so productive. Environmental Protection Agency figures show that, in
the last three decades, vehicle-miles traveled have risen 170% in the
United States. Some of this may be unnecessary, but most vehicle-
miles happen because they serve someone's interest. If the use of
cars were restricted, accidents would certainly decline, but so would
economic productivity and personal freedom.

Here's where the big faults in our thinking come into play. Do the
media downplay road dangers in part because the auto industry is the
No. 1 advertiser on TV and among the top advertisers for newspapers?
Detroit would much rather Brian Williams or Katie Couric titter about
Paris Hilton, or the L.A. Times feature articles on Waziristan, than
hear about 42,642 dead on the roads last year.

Typical Americans are to blame as well. Because we don't want to
contemplate dying in a car crash, we seem to assume that highway
fatalities cannot be reduced, that they fall into the "stuff happens"
category. This isn't so. Risks of driving or of crossing the street
-- each year more pedestrians die in the United States than the death
toll of 9/11 -- could be reduced significantly without any sacrifice
of freedom by car owners.

Relative to passenger-miles traveled, traffic fatalities have
declined in the United States owing to anti-lock brakes, air bags,
impact engineering (a hidden safety feature of most new vehicles) and
the big rise in shoulder-harness use (your seat belt is much more
important to safety than air bags). Tougher laws and social awareness
have reduced drunk driving. Yet fatalities per mile traveled have not
fallen as much as might be expected given improved technology and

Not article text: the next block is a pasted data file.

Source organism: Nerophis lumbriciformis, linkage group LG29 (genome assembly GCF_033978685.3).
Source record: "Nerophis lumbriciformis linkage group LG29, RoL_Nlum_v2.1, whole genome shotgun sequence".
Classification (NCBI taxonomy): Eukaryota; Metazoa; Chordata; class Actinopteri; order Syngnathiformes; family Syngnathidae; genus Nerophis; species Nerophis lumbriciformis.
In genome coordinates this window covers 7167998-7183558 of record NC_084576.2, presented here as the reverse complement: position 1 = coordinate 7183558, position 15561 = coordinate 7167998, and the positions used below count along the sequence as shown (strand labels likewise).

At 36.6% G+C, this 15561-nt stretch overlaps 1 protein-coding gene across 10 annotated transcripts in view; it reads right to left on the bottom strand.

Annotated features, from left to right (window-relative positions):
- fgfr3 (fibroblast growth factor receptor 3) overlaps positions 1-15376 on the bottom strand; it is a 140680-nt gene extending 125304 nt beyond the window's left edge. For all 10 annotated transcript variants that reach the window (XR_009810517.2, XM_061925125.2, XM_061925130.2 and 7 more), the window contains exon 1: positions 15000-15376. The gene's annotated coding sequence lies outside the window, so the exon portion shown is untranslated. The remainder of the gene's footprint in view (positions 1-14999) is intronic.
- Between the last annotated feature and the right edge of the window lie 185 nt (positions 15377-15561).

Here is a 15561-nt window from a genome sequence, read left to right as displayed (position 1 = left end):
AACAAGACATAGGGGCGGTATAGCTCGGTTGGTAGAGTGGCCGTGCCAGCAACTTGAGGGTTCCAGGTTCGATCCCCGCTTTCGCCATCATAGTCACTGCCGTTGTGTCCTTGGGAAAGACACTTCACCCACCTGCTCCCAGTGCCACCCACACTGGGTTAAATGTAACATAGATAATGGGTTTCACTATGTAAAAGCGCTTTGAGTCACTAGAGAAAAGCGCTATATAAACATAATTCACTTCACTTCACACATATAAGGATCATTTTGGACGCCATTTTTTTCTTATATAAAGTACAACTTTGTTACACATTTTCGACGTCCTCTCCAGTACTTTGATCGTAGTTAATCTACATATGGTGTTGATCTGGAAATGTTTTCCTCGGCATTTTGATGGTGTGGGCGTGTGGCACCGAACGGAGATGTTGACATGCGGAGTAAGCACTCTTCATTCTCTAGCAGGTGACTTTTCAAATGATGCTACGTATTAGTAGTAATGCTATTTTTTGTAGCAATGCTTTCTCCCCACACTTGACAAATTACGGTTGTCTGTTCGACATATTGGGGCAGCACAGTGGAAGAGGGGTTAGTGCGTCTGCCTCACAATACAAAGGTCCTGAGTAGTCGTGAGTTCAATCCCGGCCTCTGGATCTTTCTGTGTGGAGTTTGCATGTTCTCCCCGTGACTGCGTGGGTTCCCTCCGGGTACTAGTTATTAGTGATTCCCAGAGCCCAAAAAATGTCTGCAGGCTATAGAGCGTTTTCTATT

less alcohol-impaired driving. There appear to be two key reasons:
cellphones and horsepower.

Driving while yakking may seem harmless to you, but try telling that
to the loved ones of the hundreds or even thousands who die each year
in totally avoidable phone-related accidents. Holding a cellphone
while driving will become illegal in California in 2008. But the odds
of getting stopped are slight. Automated cameras now issue speeding
tickets; why can't they issue tickets to owners of cars photographed
with a driver using a phone?

Another idea is to pass laws under which, if a driver is on the phone
at the moment of a crash, he or she is presumed to be at fault. It is
well past time for legislatures to stop waffling on this issue and
take action. People make phone calls while driving because they know
they can get away with it. This is more important than human life?

The ever-rising horsepower of cars, SUVs and pickup trucks is another
reason road fatalities stay high. Twenty years ago, the average new
passenger vehicle had 119 horsepower and went from zero to 60 in 13
seconds; this year's averages are 220 horsepower and zero to 60 in
9.5 seconds. New cars, SUVs and pickup trucks of this model year are
the "fastest and most powerful vehicles since the EPA began compiling
data," the federal agency recently said. Even many new family sedans
are ridiculously overpowered. Car & Driver magazine recently tested
the new, 268-horsepower Toyota Camry: It did zero to 60 in 5.8
seconds, which was Corvette acceleration a generation ago.